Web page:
Biodiversity and Livelihood: Lessons from Community Research in India

Successful Livelihood Models through BMCs in India

Author(s): K. P. Laladhas, Fr. Roy John, V. Saraswathy, Erach Bharucha, Achuth Sankar S. Nair and Oommen V. Oommen

Pp: 227-238 (12)

DOI: 10.2174/9789811482151120010020

* (Excluding Mailing and Handling)


India is a mega-biodiverse country, home to nearly eight per cent of the world’s total recorded species of plants and animals. The conservation of our heretic biodiversity, sustainable utilization of its resources and access and benefit sharing of its bioresources by the statutory biodiversity management committees (BMC) and selfhelp groups at local level is a remarkably replicable model. Participatory, local level traditionally linked, viable alternative methods are employed to conserve our precious bioresources and some of the successful models can be identified at local level which can be duplicated across the world for the management of biodiversity. Biodiversity can be aligned with the livelihood primarily in terms of their dependence for food, medicine and shelter and subsequently trade and economic needs. By our successful models, local people support rather than resist efforts to protect wildlife and biodiversity. Some of the models include Common man’s Tuber conservancy from Wayanad, Kerala, conservation and trade of millets by poor Dalit women (The millet sisters) from Medak district of Telengana State, ABS from broom grass employed by BMC of Raipassa, a small tribal village of Tripura State. BMC of Pithorabad established organic wheat marketing linked to local livelihood, BMC, Eraviperoor employed best practise agriculture, and livelihood developments in Modi (Jheri) Village in Asifabad District of Telengana. Sustainable marketing practice established by BMC of Sikaribari from Tripura, sustainable trade and ABS for Medicinal plant resource trade by BMC of Kalmegh and neem leaf trade by Andhra SBB are some of the replicable models. People’s artificial reefs for sustainable livelihood for fisher folks of Kerala, sustainable trading of snake venom by Irula tribal Cooperative society, trade and sustainable conservation of environmentally acclaimed Ongole breed's successfully to many countries, and ABS employed by Indian Institute of Oil Research accessed microbial bio resources for insect pest and plant disease management of crops, are noteworthy.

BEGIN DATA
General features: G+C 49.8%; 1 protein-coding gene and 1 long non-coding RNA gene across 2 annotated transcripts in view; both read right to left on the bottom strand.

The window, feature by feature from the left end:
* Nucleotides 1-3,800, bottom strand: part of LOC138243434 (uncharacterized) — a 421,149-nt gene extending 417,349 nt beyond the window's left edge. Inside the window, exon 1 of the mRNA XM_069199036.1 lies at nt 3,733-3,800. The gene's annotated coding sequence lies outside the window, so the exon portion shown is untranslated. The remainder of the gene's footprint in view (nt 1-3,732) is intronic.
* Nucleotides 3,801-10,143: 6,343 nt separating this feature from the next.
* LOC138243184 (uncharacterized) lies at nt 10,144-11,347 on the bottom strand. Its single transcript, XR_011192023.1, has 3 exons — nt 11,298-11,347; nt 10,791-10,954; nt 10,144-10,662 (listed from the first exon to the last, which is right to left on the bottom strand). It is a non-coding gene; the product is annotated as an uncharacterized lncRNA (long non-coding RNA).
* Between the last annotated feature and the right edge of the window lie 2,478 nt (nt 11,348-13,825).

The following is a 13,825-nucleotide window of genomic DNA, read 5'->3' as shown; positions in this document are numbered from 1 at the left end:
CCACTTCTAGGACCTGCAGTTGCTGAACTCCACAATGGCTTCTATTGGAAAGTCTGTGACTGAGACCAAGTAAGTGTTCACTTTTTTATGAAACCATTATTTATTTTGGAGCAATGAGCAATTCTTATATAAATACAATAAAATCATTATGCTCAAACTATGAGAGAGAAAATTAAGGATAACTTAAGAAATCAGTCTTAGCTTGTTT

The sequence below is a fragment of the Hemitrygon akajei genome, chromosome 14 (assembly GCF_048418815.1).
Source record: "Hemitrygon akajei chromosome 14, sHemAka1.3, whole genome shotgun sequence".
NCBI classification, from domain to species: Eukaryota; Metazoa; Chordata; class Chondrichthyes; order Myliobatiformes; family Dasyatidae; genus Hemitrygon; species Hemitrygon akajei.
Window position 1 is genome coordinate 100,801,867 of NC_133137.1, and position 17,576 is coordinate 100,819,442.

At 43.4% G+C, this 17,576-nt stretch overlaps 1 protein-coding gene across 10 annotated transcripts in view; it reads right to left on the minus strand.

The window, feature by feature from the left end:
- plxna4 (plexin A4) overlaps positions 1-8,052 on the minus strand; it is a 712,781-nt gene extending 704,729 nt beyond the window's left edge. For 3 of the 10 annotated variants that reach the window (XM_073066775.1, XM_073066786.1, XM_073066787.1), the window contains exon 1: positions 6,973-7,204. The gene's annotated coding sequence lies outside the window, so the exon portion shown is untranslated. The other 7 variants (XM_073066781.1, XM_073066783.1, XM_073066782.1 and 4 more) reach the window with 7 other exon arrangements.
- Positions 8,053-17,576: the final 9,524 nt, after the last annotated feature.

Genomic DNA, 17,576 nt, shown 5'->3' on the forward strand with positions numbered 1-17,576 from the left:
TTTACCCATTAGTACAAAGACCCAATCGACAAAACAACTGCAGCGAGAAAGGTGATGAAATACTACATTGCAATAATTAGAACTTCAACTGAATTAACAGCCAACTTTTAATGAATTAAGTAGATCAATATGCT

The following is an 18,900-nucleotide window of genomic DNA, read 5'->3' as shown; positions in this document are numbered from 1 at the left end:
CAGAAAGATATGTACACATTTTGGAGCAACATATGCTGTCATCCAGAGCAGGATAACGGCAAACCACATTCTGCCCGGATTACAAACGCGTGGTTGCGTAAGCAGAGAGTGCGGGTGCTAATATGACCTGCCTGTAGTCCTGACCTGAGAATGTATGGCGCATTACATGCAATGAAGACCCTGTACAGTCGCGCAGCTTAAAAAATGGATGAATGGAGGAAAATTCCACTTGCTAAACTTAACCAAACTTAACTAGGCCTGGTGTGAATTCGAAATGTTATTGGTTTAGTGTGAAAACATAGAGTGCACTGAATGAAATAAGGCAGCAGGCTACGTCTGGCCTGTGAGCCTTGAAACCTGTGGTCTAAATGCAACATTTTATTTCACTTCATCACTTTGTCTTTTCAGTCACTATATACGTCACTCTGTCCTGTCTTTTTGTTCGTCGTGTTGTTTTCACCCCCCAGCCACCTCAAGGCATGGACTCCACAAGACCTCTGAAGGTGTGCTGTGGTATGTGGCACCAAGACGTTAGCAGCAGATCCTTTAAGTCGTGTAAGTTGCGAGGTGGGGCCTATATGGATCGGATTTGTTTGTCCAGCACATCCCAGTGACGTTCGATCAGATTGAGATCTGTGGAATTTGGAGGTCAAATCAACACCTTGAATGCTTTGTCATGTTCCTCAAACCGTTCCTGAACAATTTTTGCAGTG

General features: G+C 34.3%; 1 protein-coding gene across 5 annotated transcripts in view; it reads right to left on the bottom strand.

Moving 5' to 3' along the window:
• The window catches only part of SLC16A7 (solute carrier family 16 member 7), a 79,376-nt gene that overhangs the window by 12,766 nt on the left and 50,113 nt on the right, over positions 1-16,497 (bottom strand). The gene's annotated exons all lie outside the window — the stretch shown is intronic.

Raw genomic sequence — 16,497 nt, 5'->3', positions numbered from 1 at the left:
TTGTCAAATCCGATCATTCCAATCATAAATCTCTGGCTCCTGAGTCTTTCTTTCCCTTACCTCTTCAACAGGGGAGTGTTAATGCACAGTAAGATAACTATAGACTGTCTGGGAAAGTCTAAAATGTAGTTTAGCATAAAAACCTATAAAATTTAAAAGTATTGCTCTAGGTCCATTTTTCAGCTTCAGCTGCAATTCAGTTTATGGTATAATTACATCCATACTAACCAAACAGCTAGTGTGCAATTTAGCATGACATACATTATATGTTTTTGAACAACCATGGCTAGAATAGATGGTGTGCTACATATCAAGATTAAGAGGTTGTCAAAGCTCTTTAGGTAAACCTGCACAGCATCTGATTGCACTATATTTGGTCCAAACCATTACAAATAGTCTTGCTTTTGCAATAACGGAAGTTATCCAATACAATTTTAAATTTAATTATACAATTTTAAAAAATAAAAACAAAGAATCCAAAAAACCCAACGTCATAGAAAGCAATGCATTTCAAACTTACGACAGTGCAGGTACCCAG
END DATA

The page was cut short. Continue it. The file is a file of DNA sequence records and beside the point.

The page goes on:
Keywords: ABS, BMC, Livelihood model, Local level conservation.

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